In June 2023, the council’s chief whip, Dlabathi, penned a letter to the ANC’s provincial leadership, asking it to reconsider the coalition.  

He warned that the ANC was at risk of losing its support base to the EFF if the coalition remained in place.

Little or nothing was done by the ANC’s provincial leadership. While the ANC National Executive Committee has supported abandoning its coalitions with the EFF, the Gauteng ANC has reportedly been reluctant to act.

It is unclear whether they will mend the relationship ahead of Thursday’s council meeting.

Financial decline

Ekurhuleni has in recent years been on a downward trajectory.  

In 2022/23, the metro received an unqualified audit opinion with material findings, while in the previous three years, it received an unqualified audit opinion. The only other metro to receive an unqualified audit opinion (without findings) in 2021/22 was the City of Cape Town.

Last year, the Auditor-General flagged concerns about Ekurhuleni’s irregular expenditure of more than R20-million and noted the city’s weak internal mechanisms on contract, procurement and supply chain management. 

Last month, the credit rating agency Moody’s downgraded the metro’s ratings further into “junk” status in the wake of the worsening financial position. 

It lowered Ekurhuleni’s long-term issuer (domestic) and senior unsecured ratings to Caa2 from Caa1 and its baseline credit assessment to Caa2 from Caa1, Moneyweb reported. DM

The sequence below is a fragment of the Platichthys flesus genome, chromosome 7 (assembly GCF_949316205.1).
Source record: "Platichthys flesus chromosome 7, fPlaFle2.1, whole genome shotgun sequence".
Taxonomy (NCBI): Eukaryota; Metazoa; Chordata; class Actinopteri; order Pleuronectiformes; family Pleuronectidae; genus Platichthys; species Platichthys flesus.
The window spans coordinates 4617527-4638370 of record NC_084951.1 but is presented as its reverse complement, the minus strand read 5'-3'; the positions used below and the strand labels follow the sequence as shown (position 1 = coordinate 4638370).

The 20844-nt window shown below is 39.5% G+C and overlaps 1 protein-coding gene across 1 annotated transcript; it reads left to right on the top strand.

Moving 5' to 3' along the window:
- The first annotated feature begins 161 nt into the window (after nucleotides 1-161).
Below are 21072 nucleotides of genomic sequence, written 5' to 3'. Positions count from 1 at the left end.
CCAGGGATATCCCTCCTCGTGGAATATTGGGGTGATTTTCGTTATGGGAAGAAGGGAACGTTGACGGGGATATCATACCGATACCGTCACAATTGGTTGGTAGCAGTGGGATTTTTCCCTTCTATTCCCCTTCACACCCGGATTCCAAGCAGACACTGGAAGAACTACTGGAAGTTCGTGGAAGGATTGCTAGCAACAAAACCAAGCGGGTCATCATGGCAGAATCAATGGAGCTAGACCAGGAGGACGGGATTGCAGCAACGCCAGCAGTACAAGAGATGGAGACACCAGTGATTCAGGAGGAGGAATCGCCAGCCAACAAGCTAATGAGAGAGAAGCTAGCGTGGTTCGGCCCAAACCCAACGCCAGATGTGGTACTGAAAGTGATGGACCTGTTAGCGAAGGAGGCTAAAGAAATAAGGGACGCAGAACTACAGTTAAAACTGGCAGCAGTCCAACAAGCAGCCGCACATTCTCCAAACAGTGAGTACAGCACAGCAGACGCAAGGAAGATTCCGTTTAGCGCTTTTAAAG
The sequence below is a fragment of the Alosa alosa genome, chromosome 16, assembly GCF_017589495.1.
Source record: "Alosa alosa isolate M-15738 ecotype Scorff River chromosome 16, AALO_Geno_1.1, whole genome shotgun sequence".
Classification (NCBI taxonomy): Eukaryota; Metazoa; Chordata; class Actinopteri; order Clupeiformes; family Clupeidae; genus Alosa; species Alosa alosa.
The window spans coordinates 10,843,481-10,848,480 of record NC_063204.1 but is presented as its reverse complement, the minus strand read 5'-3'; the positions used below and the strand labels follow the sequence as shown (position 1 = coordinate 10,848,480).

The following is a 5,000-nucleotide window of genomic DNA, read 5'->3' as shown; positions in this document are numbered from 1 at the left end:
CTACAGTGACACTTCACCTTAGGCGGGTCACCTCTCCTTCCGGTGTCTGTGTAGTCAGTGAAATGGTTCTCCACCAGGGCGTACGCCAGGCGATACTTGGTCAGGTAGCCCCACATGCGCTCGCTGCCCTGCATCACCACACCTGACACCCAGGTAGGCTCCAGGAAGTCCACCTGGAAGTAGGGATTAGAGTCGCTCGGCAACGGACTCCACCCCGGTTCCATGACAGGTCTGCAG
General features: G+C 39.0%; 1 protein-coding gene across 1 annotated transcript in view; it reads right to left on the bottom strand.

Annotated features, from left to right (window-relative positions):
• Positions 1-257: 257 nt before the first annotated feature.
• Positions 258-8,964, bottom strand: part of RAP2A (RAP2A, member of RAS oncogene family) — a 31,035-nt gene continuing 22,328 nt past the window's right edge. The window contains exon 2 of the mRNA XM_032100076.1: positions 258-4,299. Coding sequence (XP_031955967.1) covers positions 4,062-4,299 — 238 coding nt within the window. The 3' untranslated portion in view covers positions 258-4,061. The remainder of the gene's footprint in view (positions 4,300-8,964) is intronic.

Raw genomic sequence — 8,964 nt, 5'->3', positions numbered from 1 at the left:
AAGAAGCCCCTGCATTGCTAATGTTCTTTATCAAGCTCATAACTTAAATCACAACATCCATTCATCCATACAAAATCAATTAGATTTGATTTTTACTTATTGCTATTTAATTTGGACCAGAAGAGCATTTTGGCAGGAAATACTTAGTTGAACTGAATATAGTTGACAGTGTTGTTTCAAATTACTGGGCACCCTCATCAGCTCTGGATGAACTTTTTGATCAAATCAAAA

Gallery

Comments - Please in order to comment.

  • Bob Dubery says:

    Bah. These so-called coalitions are going to keep on failing. The only thing these parties have in common is removing the incumbent. Once the incumbent is gone and a puppet installed they have plenty to disagree with and will fall out again. I include DA and ASA in this. Those parties seem to not like each other very much. About the only thing they can agree on is that the ANC musn’t be in charge.

    An article in DM yesterday made the interesting point that SOME coalitions do appear to be working. These are the cases where parties don’t just vote together in a moment of expedience, but draw up a proper agreement which they all sign, thus can’t easily walk away from, and which binds them to a shared set of priorities and principles. That means that the coalition has some stability, and also the parties involved spend less time trying to figure out what, if anything, they can agree on and what compromises they will accept, and will have more time to devote to running the City.